The Real Story Behind Eggs

Published by PETA.

Chickens in battery cages


Ever since half a billion eggs were recalled because of a salmonella outbreak, people have been talking about food safety regulations. Animal welfare issues have been mentioned, but they need to be considered more seriously. The following are some facts to help you tell the hens’ side of the story:

There’s cruelty in every carton of eggs:
Ninety-nine percent of hens used by the egg industry are confined to filthy, crowded battery cages. In June, the owner of one of the egg farms involved in the recall—and of the company that supplies chickens and chicken feed to both farms implicated in the outbreak—pleaded guilty to cruelty to animals and paid more than $130,000 in fines and restitution following an undercover investigation by Mercy for Animals.

Salmonella spreads like wildfire on factory farms:
Under squalid factory farm conditions, it’s easy for salmonella bacteria—which live in the intestines and feces of animals—to spread from bird to bird and from birds to people. Vegan foods don’t naturally harbor salmonella bacteria.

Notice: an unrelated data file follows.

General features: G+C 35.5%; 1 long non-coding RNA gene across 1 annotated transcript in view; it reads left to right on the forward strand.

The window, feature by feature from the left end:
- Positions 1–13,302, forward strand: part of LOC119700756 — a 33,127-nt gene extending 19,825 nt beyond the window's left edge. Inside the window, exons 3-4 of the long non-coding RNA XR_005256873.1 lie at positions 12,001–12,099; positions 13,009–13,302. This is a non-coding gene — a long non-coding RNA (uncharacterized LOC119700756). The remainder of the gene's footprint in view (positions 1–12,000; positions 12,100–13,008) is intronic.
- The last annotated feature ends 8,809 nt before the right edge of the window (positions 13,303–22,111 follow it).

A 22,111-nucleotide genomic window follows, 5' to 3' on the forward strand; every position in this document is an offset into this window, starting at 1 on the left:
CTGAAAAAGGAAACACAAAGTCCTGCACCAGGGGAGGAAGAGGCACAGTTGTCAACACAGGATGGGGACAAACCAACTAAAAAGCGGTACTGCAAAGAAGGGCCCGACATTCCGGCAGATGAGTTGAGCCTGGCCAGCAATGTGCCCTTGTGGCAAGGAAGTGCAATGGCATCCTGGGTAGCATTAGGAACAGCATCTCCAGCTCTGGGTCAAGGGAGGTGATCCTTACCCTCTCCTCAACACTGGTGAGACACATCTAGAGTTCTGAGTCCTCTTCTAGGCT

Avoiding eggs is the best way to prevent salmonella poisoning and reduce animal suffering:
A salmonella vaccine that has been used successfully in Britain is available, but American regulators don’t believe there’s enough evidence to show that vaccinating hens will prevent people from getting sick. It’s obvious that our food safety regulations are not all they’re cracked up to be and that the safest and kindest way to prevent salmonella poisoning is to stop eating eggs altogether. PETA is urging Iowa schools to stop serving eggs to children in order to help protect them from food poisoning. You can opt for egg replacer, scrambled tofu, and other tasty vegan foods.

Written by Heather Moore

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 Ingrid E. Newkirk

“Almost all of us grew up eating meat, wearing leather, and going to circuses and zoos. We never considered the impact of these actions on the animals involved. For whatever reason, you are now asking the question: Why should animals have rights?” READ MORE

— Ingrid E. Newkirk, PETA President and co-author of Animalkind